How a cinema ticket-tearer teamed up with Neil Jordan and helped save an industry
Stephen Woolley was always a film fanatic, but he became a producer almost by accident, after John Boorman encouraged him to try his hand at it. Since then his films have included ‘Letter to Brezhnev’, ‘The Crying Game’and ‘Mona Lisa’. His latest film takes him back to his London roots
STEPHEN WOOLLEY is a funny-looking fellow. Somewhat on the short side, with very long, greying hair, he comes across like the sort of person you’d expect to meet selling Marxist newspapers outside a London Underground station. In the course of our conversation he recalls once going to meet John Boorman, the distinguished director, at the Ritz Hotel on Piccadilly.
“Yeah, I got there and they wouldn’t let me in because I wasn’t wearing a tie. I always forget those things. So we had to go round the corner for a Guinness. Actually, I got here today and wondered if they’d let me in dressed like this.” True enough, Claridge’s hotel, just a hop and a skip from the Ritz, is a fairly salubrious location, but I would imagine the staff have been primed not to lay a finger on Woolley. He may not look like a mogul, but he is one of the most important figures in the recent history of British cinema. Originally a distributor and programmer, he went on to produce such hugely influential films as Letter to Brezhnev, The Crying Game, Mona Lisaand Scandal.Arriving at a point – the early 1980s – when the British film industry was on the point of crawling into its sarcophagus, he joined the likes of David Puttnam in firing plasma back into the beast’s withered veins. “I guess, all those years before Trainspotting, we were trying to bring some reality into British film-making – but in an entertaining way,” he says. “There was a point, round about Chariots of Fire and all that Merchant Ivory stuff, where it all got a bit Laura Ashley.”
We are here to discuss a fine little film named Made in Dagenham. Dealing with a key incident in the history of the British labour movement, a 1968 strike by women workers at Ford’s east London plant, the picture satisfies the criteria Woolley established all those years ago. It deals with a true story about working-class women and their struggle for equal pay, but it remains a zippy, populist picture suitable for a mainstream audience.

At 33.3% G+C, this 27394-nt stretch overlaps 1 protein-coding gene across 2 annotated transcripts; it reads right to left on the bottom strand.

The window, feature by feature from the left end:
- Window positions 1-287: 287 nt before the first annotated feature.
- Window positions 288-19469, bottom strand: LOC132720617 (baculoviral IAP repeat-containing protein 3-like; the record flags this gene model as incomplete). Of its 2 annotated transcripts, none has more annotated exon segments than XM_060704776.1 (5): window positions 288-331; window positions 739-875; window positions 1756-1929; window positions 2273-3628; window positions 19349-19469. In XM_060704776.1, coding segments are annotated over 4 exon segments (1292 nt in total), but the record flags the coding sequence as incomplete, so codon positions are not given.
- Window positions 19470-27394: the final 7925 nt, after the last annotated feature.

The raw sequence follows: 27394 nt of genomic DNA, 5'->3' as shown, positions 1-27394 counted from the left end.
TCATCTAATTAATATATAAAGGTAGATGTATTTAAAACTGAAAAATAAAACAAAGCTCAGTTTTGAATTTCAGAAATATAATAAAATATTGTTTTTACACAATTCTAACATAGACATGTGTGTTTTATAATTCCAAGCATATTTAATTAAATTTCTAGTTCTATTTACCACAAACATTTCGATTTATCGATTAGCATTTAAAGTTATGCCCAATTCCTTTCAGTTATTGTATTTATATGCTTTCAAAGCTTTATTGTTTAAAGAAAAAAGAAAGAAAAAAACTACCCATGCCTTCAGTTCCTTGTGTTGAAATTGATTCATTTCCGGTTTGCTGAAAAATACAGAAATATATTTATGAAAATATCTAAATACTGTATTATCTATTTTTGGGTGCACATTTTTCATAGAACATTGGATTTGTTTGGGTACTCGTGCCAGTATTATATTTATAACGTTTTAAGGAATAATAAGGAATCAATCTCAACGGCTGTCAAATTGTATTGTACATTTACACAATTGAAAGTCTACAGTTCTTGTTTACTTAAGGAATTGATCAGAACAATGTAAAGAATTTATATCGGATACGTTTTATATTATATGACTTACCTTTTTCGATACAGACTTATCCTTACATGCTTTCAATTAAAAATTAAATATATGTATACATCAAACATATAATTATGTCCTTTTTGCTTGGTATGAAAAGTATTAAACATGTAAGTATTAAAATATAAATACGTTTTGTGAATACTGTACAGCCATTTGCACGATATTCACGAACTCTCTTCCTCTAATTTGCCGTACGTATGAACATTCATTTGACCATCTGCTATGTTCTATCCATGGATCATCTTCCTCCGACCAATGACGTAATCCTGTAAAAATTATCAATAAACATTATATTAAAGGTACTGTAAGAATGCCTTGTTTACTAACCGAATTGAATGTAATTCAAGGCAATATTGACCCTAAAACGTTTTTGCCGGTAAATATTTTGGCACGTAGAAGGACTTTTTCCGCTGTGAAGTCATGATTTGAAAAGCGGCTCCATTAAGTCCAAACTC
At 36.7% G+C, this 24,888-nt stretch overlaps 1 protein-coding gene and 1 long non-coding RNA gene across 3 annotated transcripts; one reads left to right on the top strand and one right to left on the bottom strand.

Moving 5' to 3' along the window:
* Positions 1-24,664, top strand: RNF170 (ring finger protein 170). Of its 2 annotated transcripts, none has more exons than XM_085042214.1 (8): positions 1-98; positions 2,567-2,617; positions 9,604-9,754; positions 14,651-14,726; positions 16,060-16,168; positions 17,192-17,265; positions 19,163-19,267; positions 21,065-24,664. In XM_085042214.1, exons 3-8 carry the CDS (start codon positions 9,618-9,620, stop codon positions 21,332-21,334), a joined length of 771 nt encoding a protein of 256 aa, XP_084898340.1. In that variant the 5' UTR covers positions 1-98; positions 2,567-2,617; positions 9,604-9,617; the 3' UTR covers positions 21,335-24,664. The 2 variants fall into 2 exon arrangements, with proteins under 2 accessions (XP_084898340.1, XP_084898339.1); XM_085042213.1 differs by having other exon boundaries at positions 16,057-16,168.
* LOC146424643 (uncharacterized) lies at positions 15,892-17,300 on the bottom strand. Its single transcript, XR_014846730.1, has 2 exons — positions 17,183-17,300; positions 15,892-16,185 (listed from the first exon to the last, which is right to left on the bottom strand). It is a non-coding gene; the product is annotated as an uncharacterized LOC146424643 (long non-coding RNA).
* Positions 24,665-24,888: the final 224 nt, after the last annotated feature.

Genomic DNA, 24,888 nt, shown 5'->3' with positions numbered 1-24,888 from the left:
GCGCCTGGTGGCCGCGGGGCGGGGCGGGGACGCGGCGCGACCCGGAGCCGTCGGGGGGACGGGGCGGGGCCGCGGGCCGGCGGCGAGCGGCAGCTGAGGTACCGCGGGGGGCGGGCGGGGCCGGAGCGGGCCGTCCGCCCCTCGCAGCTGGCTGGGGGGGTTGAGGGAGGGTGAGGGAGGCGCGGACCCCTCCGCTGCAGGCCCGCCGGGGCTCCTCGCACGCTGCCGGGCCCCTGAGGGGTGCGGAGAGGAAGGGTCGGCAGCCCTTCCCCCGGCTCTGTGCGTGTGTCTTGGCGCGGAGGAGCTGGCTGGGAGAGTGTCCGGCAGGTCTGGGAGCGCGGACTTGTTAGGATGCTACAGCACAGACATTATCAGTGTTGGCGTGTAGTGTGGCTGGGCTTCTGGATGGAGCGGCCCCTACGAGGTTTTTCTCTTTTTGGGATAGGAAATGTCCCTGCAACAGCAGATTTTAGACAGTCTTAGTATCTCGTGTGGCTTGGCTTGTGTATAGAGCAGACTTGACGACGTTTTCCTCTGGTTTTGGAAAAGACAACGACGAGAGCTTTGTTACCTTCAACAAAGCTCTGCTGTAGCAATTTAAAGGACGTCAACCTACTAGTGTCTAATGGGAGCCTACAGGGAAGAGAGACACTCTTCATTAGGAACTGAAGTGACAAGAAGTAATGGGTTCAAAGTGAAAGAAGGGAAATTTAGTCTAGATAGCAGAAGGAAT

“I heard this documentary on the radio, and I was amazed that I knew nothing about this strike,” he says. “Coming from working-class north London, I was reminded of my family. I had two aunts who had to do everything. My dad was a complete waste of space, a gambler. So the women had to do everything. My aunts had been through the Blitz, and I think, as a result, everything was funny to them. You would get fatalistic, going through that.”
You wouldn’t say that Woolley sounds working-class. He may, at 54, be dressed like a student, but his vowels are pinched and his consonants are struck precisely. Indeed, if anything, he sounds positively posh. “I have completely lost my accent,” he admits. “But there was five of us in one room when I was growing up. There really was a tin bath in front of the fire and a kitchen the size of a cupboard. We ate off the floor, and this was 1967, not 1867. It was a funny time in Islington. We were at the bottom of the street, where it flooded when it rained. At the top end Dudley Moore and Roger Moore were moving in.”
When his family ventured north, to distant Hendon, the teenage Woolley moved into a flat with his girlfriend and, a lifelong movie fanatic, got a job tearing tickets at the Screen on the Green cinema in Highbury. (A few weeks after he began, the Sex Pistols played a famous gig at the venue.) Thus began Stephen’s long, but impressively steady, ascent of the cinematic ladder. Within a few years Woolley was programming films at the Scala Cinema, in King’s Cross. The fondly remembered venue, which closed in the mid 1990s, was a splendid place to catch a Polanski marathon or an evening of back-to-back Tarkovsky.
Many believe the incident that killed off the Scala was the decision to show Stanley Kubrick’s A Clockwork Orange. At that stage Kubrick, alive and brooding in Hertfordshire, had prohibited any screenings of the film, but Woolley and his gang felt he might give them a free pass. “It was weird. Stanley used to phone me from time to time if we had a film he was interested in. Or his secretary did. ‘Oh, The Big Combo. Stanley hasn’t seen that for ages. Could he borrow it?’ So we’d lend him the print. By that stage, videos of A Clockwork Orangewere widely available in Camden, so we just showed it. The third time we showed it Fact [Federation Against Copyright Theft] came around, and that was that. We felt a bit betrayed by Stanley, but later I got to know him and realised you just couldn’t read the guy.”